When I meet potential customers, they are frequently running 1-2 marketing or PR strategies and they "would love to re-do” their website. They've often also been sold marketing services that were appropriate for someone at sometime, but aren't appropriate for them right now.
They're now faced with multiple new marketing strategies to take on and it doesn't feel good - partly because they've already spent money in the wrong place before, and partly because they can't determine where they need to spend more money now (but still feel it's inevitable and necessary). It's unfortunate and I understand completely.
Although you came here wanting help determining which marketing strategy to start next - I'm going to provide something different: a process to go deeper into your customer's psyche.
Who is your customer? Even seasoned business owners can miss the power of subtly fine-tuning your customer profile. Clarity on who you serve best and power to serve them well come when you understand the context of your customer's pain points, their extended circle of co-decision makers, their demographics, and their psychographics.
I want to help you thoroughly explore the unconscious relationship you have with the customers you love the most - that neither you nor they are likely aware of.
This exercise WILL help you answer your marketing question, so stick with me.
Jump ahead and download my FREE PDF on the "10 Questions You Want to Answer About Your Customer" below.
Let me share a story to explain this process.
My client, Family Friendly Schools, recently got crystal clear on her customer and this altered her entire business, product development, and marketing strategy.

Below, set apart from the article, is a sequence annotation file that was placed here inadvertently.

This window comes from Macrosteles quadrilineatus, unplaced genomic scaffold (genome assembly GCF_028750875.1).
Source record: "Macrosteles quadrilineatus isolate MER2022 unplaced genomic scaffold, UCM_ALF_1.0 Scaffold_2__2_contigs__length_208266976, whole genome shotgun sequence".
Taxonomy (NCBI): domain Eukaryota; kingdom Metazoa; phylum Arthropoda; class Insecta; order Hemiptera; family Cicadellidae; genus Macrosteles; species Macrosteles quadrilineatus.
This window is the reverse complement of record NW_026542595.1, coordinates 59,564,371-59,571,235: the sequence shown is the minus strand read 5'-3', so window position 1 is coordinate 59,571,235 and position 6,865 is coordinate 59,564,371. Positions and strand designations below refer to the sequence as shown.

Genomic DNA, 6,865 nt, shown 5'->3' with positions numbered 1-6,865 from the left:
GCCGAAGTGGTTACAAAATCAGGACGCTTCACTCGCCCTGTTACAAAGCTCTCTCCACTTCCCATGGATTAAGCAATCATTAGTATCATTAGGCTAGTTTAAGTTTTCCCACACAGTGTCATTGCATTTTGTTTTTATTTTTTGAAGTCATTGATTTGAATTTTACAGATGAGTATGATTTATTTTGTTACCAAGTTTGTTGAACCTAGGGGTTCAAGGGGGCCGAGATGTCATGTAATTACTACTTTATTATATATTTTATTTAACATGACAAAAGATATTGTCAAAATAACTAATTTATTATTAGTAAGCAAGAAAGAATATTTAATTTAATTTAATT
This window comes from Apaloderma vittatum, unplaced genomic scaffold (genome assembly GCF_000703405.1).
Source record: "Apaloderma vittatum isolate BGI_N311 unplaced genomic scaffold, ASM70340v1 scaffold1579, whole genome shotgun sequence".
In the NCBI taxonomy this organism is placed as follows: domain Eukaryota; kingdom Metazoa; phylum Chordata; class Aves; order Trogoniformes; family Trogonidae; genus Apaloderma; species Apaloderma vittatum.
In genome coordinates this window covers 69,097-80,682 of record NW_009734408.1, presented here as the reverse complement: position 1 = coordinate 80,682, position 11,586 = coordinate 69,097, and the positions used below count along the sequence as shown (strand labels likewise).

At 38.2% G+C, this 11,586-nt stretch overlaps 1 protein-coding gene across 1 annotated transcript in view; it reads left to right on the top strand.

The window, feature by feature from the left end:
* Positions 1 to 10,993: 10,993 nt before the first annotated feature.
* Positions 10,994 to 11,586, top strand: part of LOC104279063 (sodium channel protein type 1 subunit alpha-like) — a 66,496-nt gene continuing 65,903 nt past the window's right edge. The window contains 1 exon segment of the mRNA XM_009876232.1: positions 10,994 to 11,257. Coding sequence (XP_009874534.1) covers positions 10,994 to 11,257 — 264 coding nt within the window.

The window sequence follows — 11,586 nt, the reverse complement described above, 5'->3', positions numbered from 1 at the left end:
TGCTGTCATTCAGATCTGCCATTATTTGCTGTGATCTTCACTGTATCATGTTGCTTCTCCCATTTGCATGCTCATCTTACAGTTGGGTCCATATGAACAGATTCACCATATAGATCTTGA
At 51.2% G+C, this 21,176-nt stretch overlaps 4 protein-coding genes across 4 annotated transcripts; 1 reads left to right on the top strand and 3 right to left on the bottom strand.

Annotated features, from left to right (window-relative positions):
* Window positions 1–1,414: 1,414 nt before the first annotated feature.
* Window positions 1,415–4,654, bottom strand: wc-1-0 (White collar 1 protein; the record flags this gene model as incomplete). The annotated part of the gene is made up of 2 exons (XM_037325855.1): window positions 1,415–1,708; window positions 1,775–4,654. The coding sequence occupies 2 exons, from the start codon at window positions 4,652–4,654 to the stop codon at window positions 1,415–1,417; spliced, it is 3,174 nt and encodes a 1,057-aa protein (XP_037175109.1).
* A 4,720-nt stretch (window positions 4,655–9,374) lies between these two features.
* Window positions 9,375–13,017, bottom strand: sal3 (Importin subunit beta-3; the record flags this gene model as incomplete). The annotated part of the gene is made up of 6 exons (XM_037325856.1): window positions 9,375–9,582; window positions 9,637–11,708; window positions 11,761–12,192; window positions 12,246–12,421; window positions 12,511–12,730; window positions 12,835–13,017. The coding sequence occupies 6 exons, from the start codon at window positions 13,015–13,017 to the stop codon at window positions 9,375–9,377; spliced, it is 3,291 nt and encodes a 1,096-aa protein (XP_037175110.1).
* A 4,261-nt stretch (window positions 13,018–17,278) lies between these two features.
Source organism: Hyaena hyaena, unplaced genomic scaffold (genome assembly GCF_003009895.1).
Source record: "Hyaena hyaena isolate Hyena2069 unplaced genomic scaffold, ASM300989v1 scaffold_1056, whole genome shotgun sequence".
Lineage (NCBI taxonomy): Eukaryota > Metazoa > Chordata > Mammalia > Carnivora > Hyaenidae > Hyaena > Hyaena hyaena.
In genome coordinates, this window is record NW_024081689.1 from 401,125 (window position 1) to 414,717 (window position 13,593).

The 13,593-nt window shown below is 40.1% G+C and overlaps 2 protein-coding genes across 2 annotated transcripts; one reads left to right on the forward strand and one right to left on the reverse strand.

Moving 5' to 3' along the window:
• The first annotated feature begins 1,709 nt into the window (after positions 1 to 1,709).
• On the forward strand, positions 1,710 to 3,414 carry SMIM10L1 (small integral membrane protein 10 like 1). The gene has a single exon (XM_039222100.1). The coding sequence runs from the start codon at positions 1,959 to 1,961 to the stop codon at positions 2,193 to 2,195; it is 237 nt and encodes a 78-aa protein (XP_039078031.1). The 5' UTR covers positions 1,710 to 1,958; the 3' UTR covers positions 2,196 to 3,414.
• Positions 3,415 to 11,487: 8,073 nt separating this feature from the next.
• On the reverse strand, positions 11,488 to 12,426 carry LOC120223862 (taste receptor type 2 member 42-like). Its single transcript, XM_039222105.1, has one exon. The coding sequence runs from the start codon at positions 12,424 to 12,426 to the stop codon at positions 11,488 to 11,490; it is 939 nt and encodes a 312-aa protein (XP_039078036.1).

When I met Dr. Joni Samples, she’d been operating FFS for ten years, and had been in the education industry for another 30. She’d been a county-level superintendent, celebrated author and public speaker, and started her career as a Special Education teacher. Joni knows schools. And teaching. And teachers. And families. She’s an expert - at almost everything.
When I started working with Joni, her marketing strategy was to reach all schools. There was no distinction in the language she used or the strategy she pursued - which type of school, what size, what demographics. Just all of them. They could all use what she had to offer!
But there’s a difference between being able to serve all schools, and serving the schools that REALLY need what she has - her ideal customer.
I liken it to the difference between using a shotgun and a sniper rifle.
An ideal customer is a customer who
- is a hell yes! to your product or service,
- has authority to implement and make decisions within the organization or household, and
- has money or the budget to spend on what you offer.
Talking all day with a first level manager with no purchasing power won’t help you win new business - that person is not an ideal customer. Speaking with someone with money in the bank but little interest in what you provide will also bring dismal results.
Even working with someone who is excited, has money, and doesn't have the resources or willpower to follow-through and implement what they're learning is disappointing to me in my own business.